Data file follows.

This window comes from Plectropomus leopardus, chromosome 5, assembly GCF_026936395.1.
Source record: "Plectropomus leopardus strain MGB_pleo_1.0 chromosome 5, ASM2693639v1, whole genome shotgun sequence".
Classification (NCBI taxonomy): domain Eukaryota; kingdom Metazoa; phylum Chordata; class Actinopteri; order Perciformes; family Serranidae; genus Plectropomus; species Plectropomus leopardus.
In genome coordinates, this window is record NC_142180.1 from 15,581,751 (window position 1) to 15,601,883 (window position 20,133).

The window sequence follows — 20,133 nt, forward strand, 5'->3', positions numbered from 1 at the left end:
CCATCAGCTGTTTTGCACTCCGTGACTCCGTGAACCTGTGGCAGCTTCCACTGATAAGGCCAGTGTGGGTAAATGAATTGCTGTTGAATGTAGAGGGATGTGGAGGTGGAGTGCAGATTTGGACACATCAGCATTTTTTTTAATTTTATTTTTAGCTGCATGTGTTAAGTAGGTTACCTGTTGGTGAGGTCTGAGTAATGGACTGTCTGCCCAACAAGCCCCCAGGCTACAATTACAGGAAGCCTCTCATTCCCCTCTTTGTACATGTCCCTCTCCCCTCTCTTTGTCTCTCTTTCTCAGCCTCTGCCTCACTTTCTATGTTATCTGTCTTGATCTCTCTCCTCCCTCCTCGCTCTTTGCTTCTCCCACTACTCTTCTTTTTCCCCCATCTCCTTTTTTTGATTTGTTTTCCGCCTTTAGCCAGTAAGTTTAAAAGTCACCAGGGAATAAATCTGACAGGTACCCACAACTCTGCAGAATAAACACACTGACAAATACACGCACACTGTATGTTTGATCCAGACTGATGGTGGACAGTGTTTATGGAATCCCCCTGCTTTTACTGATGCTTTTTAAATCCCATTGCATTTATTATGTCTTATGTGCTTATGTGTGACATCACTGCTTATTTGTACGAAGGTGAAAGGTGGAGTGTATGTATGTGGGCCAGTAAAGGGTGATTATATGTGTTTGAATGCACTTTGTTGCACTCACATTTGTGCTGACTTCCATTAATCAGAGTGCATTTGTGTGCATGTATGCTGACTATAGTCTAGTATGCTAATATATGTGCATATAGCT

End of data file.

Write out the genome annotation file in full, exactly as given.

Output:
This window comes from Plectropomus leopardus, chromosome 5, assembly GCF_026936395.1.
Source record: "Plectropomus leopardus strain MGB_pleo_1.0 chromosome 5, ASM2693639v1, whole genome shotgun sequence".
Classification (NCBI taxonomy): domain Eukaryota; kingdom Metazoa; phylum Chordata; class Actinopteri; order Perciformes; family Serranidae; genus Plectropomus; species Plectropomus leopardus.
In genome coordinates, this window is record NC_142180.1 from 15,581,751 (window position 1) to 15,601,883 (window position 20,133).

The window sequence follows — 20,133 nt, forward strand, 5'->3', positions numbered from 1 at the left end:
CCATCAGCTGTTTTGCACTCCGTGACTCCGTGAACCTGTGGCAGCTTCCACTGATAAGGCCAGTGTGGGTAAATGAATTGCTGTTGAATGTAGAGGGATGTGGAGGTGGAGTGCAGATTTGGACACATCAGCATTTTTTTTAATTTTATTTTTAGCTGCATGTGTTAAGTAGGTTACCTGTTGGTGAGGTCTGAGTAATGGACTGTCTGCCCAACAAGCCCCCAGGCTACAATTACAGGAAGCCTCTCATTCCCCTCTTTGTACATGTCCCTCTCCCCTCTCTTTGTCTCTCTTTCTCAGCCTCTGCCTCACTTTCTATGTTATCTGTCTTGATCTCTCTCCTCCCTCCTCGCTCTTTGCTTCTCCCACTACTCTTCTTTTTCCCCCATCTCCTTTTTTTGATTTGTTTTCCGCCTTTAGCCAGTAAGTTTAAAAGTCACCAGGGAATAAATCTGACAGGTACCCACAACTCTGCAGAATAAACACACTGACAAATACACGCACACTGTATGTTTGATCCAGACTGATGGTGGACAGTGTTTATGGAATCCCCCTGCTTTTACTGATGCTTTTTAAATCCCATTGCATTTATTATGTCTTATGTGCTTATGTGTGACATCACTGCTTATTTGTACGAAGGTGAAAGGTGGAGTGTATGTATGTGGGCCAGTAAAGGGTGATTATATGTGTTTGAATGCACTTTGTTGCACTCACATTTGTGCTGACTTCCATTAATCAGAGTGCATTTGTGTGCATGTATGCTGACTATAGTCTAGTATGCTAATATATGTGCATATAGCT